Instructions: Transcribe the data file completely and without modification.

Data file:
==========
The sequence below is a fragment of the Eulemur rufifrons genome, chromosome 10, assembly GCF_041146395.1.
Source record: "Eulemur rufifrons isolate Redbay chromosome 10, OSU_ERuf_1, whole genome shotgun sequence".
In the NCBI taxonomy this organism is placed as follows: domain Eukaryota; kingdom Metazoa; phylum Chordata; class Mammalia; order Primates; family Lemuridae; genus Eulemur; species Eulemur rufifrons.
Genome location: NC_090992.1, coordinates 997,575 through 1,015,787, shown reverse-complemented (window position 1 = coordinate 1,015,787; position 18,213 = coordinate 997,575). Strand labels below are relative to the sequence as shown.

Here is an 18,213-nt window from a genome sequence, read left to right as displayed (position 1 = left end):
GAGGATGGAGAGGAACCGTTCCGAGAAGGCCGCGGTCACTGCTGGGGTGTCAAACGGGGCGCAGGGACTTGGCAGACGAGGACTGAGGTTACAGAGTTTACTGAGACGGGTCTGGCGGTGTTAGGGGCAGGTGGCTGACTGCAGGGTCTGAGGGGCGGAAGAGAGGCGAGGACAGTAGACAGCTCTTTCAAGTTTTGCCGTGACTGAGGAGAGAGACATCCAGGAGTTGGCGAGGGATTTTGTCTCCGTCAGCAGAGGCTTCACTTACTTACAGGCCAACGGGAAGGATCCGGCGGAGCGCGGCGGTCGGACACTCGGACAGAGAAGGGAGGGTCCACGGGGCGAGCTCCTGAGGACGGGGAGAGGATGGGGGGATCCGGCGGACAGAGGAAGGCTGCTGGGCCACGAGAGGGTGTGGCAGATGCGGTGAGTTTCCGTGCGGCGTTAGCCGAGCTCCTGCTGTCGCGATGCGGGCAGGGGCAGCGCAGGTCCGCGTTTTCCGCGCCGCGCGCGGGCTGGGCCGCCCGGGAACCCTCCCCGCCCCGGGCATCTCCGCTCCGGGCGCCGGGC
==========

The sequence below is a fragment of the Eulemur rufifrons genome, chromosome 10, assembly GCF_041146395.1.
Source record: "Eulemur rufifrons isolate Redbay chromosome 10, OSU_ERuf_1, whole genome shotgun sequence".
In the NCBI taxonomy this organism is placed as follows: domain Eukaryota; kingdom Metazoa; phylum Chordata; class Mammalia; order Primates; family Lemuridae; genus Eulemur; species Eulemur rufifrons.
Genome location: NC_090992.1, coordinates 997,575 through 1,015,787, shown reverse-complemented (window position 1 = coordinate 1,015,787; position 18,213 = coordinate 997,575). Strand labels below are relative to the sequence as shown.

Here is an 18,213-nt window from a genome sequence, read left to right as displayed (position 1 = left end):
GAGGATGGAGAGGAACCGTTCCGAGAAGGCCGCGGTCACTGCTGGGGTGTCAAACGGGGCGCAGGGACTTGGCAGACGAGGACTGAGGTTACAGAGTTTACTGAGACGGGTCTGGCGGTGTTAGGGGCAGGTGGCTGACTGCAGGGTCTGAGGGGCGGAAGAGAGGCGAGGACAGTAGACAGCTCTTTCAAGTTTTGCCGTGACTGAGGAGAGAGACATCCAGGAGTTGGCGAGGGATTTTGTCTCCGTCAGCAGAGGCTTCACTTACTTACAGGCCAACGGGAAGGATCCGGCGGAGCGCGGCGGTCGGACACTCGGACAGAGAAGGGAGGGTCCACGGGGCGAGCTCCTGAGGACGGGGAGAGGATGGGGGGATCCGGCGGACAGAGGAAGGCTGCTGGGCCACGAGAGGGTGTGGCAGATGCGGTGAGTTTCCGTGCGGCGTTAGCCGAGCTCCTGCTGTCGCGATGCGGGCAGGGGCAGCGCAGGTCCGCGTTTTCCGCGCCGCGCGCGGGCTGGGCCGCCCGGGAACCCTCCCCGCCCCGGGCATCTCCGCTCCGGGCGCCGGGC